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Director resigns, trustees intervene It is not known if this concept will now be pursued. Mr Cunningham, who was formerly deputy director of the Regional Cultural Centre and manager of the Letterkenny Arts Centre in Ireland and Paul Hughes Fine Art gallery in London, succeeded Robert Lindsay as McClelland Gallery and Sculpture Park in April 2015. He was unable to be contacted for comment before publication. In 2004, Mr Lindsay said the gallery and sculpture park faced “a funding crisis” following the death of major patron Dame Elisabeth Murdoch who contributed a $400,000 annual grant each year, 40 per cent of the gallery’s then operating costs of $1 million. The McClelland Gallery Trustees are chair Mary Delahunty, deputy chair Susie Hamson, treasurer Hayley Underwood, John Calvert-Jones, Ian Hicks, Frankston Council CEO Dennis Hovenden, Julie Kantor, Patrick Baker, Tom McMahon, Lisa Roet and John Simpson. McClelland Gallery was the site of the bohemian Harry McClelland’s painting studio. His sister, Annie May bequeathed the land and holdings to honour her brother’s memory by establishing the Harry McClelland Art Gallery and Cultural Hall. The gallery opened in 1971. Harry’s studio is still in the grounds. — with Fran Henke

Neil Walker

On course: Jackson Ramage and Gerard Felipe enjoyed an opportunity to learn more about Australian’s constitution and how it provides a democratic framework.

Considering the constitution TWO Frankston High School students were among of 120 Victorian Year 11 and 12 students who participated in the 22nd National Schools Constitutional Convention, held at the Museum of Australian Democracy at Old Parliament House in Canberra last week (15-17 March). The boys, Jackson Ramage and Gerard Felipe, were selected to participate in the program, which provides senior students with an opportunity to learn about how Australia’s Constitution provides a democratic framework, and encourages them to take an active interest in the operation of government. The topic of the 2017 Convention was ‘Indigenous Australians and the Constitution’. The students had the opportunity to consider arguments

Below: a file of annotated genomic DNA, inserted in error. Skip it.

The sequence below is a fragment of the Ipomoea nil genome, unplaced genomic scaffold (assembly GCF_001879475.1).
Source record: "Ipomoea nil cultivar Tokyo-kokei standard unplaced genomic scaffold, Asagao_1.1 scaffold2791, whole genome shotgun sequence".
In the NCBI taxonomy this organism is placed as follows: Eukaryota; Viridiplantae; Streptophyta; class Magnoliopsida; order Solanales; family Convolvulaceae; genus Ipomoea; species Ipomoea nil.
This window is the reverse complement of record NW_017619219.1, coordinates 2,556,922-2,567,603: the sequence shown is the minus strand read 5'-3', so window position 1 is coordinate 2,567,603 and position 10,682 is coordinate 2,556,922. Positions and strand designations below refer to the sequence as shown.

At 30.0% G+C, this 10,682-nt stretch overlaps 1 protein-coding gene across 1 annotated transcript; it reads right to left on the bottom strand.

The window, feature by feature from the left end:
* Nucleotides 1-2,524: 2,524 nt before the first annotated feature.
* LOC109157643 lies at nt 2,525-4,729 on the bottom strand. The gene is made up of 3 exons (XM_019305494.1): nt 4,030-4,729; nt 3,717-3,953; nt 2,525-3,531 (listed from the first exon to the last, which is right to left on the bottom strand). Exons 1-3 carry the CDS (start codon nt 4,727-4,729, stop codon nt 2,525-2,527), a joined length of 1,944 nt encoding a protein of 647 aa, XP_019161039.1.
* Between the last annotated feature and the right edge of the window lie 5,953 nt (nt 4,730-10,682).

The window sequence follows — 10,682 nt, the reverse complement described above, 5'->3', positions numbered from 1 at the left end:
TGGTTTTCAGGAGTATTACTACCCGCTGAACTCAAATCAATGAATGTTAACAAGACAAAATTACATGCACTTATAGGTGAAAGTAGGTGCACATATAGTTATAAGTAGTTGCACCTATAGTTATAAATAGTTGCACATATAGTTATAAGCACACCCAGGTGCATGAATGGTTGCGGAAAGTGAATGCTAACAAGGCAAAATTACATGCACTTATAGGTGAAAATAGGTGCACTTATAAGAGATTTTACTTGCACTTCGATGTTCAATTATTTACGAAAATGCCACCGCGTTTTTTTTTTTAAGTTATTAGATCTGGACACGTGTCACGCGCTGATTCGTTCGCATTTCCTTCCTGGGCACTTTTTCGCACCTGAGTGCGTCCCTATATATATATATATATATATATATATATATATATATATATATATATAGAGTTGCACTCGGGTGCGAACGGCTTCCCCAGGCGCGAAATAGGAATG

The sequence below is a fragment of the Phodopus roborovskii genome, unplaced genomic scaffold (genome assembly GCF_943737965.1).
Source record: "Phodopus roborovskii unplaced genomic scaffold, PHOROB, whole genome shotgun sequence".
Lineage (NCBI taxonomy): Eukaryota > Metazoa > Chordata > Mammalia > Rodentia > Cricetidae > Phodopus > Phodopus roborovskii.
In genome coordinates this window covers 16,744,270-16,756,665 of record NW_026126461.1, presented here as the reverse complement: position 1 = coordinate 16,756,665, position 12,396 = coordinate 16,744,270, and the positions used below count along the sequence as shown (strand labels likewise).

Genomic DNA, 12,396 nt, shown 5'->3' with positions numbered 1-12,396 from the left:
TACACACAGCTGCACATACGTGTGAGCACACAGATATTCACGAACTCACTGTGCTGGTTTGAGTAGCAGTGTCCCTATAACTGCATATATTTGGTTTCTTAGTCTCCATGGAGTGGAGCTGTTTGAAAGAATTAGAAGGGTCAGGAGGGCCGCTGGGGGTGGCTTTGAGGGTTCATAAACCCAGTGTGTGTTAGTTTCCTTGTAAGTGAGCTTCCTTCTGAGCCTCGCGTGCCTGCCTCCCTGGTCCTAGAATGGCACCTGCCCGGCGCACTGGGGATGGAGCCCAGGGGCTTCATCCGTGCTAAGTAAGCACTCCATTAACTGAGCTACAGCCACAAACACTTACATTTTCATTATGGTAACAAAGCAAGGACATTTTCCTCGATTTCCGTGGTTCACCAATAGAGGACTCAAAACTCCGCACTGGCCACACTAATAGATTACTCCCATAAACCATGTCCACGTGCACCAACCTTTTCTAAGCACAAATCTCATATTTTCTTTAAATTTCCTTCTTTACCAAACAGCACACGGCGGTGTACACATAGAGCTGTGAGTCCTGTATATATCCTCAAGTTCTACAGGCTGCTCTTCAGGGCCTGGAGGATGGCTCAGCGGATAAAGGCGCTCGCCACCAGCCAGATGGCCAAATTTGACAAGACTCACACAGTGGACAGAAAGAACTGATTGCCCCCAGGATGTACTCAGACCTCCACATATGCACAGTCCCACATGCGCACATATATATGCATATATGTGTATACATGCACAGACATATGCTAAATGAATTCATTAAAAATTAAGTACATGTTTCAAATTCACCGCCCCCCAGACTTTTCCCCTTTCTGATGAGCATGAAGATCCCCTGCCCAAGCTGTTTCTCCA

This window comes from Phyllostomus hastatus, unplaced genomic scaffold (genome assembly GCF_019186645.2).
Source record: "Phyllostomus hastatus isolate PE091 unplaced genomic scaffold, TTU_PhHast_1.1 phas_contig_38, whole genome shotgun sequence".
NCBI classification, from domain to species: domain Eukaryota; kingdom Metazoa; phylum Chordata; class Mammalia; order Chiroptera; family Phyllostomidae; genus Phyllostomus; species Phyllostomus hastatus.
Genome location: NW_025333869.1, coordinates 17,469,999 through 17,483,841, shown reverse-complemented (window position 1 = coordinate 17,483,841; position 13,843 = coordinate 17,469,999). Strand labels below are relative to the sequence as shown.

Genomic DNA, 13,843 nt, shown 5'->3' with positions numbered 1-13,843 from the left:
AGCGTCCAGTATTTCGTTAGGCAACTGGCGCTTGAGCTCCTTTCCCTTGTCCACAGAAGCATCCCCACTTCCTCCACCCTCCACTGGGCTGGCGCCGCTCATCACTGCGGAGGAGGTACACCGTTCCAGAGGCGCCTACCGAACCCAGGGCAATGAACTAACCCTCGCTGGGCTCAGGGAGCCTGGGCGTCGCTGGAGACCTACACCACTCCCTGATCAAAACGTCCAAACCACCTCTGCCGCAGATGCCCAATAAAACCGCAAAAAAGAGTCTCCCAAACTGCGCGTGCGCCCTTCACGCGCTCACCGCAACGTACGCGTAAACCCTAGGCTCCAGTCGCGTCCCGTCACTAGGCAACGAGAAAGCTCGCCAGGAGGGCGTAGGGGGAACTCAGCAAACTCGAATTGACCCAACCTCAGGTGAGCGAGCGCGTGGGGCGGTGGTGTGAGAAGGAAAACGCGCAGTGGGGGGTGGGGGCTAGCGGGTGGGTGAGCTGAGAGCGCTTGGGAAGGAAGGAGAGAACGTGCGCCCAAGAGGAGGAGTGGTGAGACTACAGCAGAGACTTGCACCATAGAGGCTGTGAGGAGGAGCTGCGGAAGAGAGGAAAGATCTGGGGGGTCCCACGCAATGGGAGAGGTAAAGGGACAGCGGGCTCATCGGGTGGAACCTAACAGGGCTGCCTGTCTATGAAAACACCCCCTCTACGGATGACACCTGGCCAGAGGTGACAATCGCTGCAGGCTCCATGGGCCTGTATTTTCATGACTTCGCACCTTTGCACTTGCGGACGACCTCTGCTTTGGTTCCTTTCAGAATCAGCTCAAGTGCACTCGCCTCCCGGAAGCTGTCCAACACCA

relating to Indigenous Constitutional recognition, hear from a panel of experts, get involved in group discussions and persuade other delegates of particular approaches. The sessions culminated in a mock referendum to determine the outcome of their deliberations. Jackson said he was grateful for the opportunity, which gave him the opportunity to further consider his political, legal and social future career choices. Gerard said the boys felt they couldn’t have asked for a better opportunity to voice their opinions on the issues that affect them as young individuals. “We are, after all, the future of our communities,” he said.

THE director of McClelland Gallery and Sculpture Park has resigned and the trustees of McClelland Gallery and Sculpture Park will meet artists previously told to vacate premises to review leases at Studio Park, Langwarrin. Gallery director John Cunningham met representatives of artists’ guilds in February to advise the guilds that their leases would not be renewed in June (“Artists left without studios”, The Times 6/3/17). Gallery deputy director Lyn Johnson confirmed director John Cunningham’s exit. “The trustees are currently reviewing the matter of the tenancy of the guilds and this was communication to the guilds last week,” Ms Johnson said in a statement on Friday. The deputy director did give any reason for Mr Cunningham’s resignation. Artists, lapidarists, spinners, weavers and woodturners have been leasing premises for about $2000 a year per guild at the park’s grounds since the 1970s. Community studios were introduced by the founding trustees of the gallery. Mr Cunningham last year unveiled plans to introduce “glamping” — an upmarket version of camping — to the site.